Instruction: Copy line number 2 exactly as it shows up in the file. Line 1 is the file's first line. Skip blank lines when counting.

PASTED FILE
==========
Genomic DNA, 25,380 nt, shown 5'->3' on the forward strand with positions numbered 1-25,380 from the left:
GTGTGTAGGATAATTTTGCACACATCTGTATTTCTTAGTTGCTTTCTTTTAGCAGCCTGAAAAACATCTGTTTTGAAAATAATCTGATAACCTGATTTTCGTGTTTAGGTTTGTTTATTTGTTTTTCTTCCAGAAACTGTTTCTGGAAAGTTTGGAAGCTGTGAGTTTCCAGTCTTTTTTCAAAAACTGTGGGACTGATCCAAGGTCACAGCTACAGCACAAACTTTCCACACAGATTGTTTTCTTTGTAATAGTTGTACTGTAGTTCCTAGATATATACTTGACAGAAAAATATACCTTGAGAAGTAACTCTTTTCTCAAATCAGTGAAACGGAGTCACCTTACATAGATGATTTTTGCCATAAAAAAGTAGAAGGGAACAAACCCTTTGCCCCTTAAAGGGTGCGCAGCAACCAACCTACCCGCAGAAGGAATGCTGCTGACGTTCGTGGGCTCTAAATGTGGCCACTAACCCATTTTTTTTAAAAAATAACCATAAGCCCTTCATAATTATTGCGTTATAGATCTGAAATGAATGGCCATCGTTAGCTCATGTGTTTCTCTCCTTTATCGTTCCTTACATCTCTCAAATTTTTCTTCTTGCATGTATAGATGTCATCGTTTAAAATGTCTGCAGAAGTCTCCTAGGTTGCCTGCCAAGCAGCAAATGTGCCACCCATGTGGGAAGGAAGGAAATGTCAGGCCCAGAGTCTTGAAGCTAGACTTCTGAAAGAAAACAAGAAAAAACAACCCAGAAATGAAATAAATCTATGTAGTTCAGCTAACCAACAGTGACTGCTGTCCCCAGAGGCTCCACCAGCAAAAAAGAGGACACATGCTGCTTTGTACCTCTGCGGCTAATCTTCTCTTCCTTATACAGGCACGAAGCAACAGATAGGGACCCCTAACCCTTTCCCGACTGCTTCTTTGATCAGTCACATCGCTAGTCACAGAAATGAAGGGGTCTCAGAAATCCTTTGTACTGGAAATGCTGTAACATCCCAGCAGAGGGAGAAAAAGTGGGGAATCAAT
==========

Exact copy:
GTGTGTAGGATAATTTTGCACACATCTGTATTTCTTAGTTGCTTTCTTTTAGCAGCCTGAAAAACATCTGTTTTGAAAATAATCTGATAACCTGATTTTCGTGTTTAGGTTTGTTTATTTGTTTTTCTTCCAGAAACTGTTTCTGGAAAGTTTGGAAGCTGTGAGTTTCCAGTCTTTTTTCAAAAACTGTGGGACTGATCCAAGGTCACAGCTACAGCACAAACTTTCCACACAGATTGTTTTCTTTGTAATAGTTGTACTGTAGTTCCTAGATATATACTTGACAGAAAAATATACCTTGAGAAGTAACTCTTTTCTCAAATCAGTGAAACGGAGTCACCTTACATAGATGATTTTTGCCATAAAAAAGTAGAAGGGAACAAACCCTTTGCCCCTTAAAGGGTGCGCAGCAACCAACCTACCCGCAGAAGGAATGCTGCTGACGTTCGTGGGCTCTAAATGTGGCCACTAACCCATTTTTTTTAAAAAATAACCATAAGCCCTTCATAATTATTGCGTTATAGATCTGAAATGAATGGCCATCGTTAGCTCATGTGTTTCTCTCCTTTATCGTTCCTTACATCTCTCAAATTTTTCTTCTTGCATGTATAGATGTCATCGTTTAAAATGTCTGCAGAAGTCTCCTAGGTTGCCTGCCAAGCAGCAAATGTGCCACCCATGTGGGAAGGAAGGAAATGTCAGGCCCAGAGTCTTGAAGCTAGACTTCTGAAAGAAAACAAGAAAAAACAACCCAGAAATGAAATAAATCTATGTAGTTCAGCTAACCAACAGTGACTGCTGTCCCCAGAGGCTCCACCAGCAAAAAAGAGGACACATGCTGCTTTGTACCTCTGCGGCTAATCTTCTCTTCCTTATACAGGCACGAAGCAACAGATAGGGACCCCTAACCCTTTCCCGACTGCTTCTTTGATCAGTCACATCGCTAGTCACAGAAATGAAGGGGTCTCAGAAATCCTTTGTACTGGAAATGCTGTAACATCCCAGCAGAGGGAGAAAAAGTGGGGAATCAAT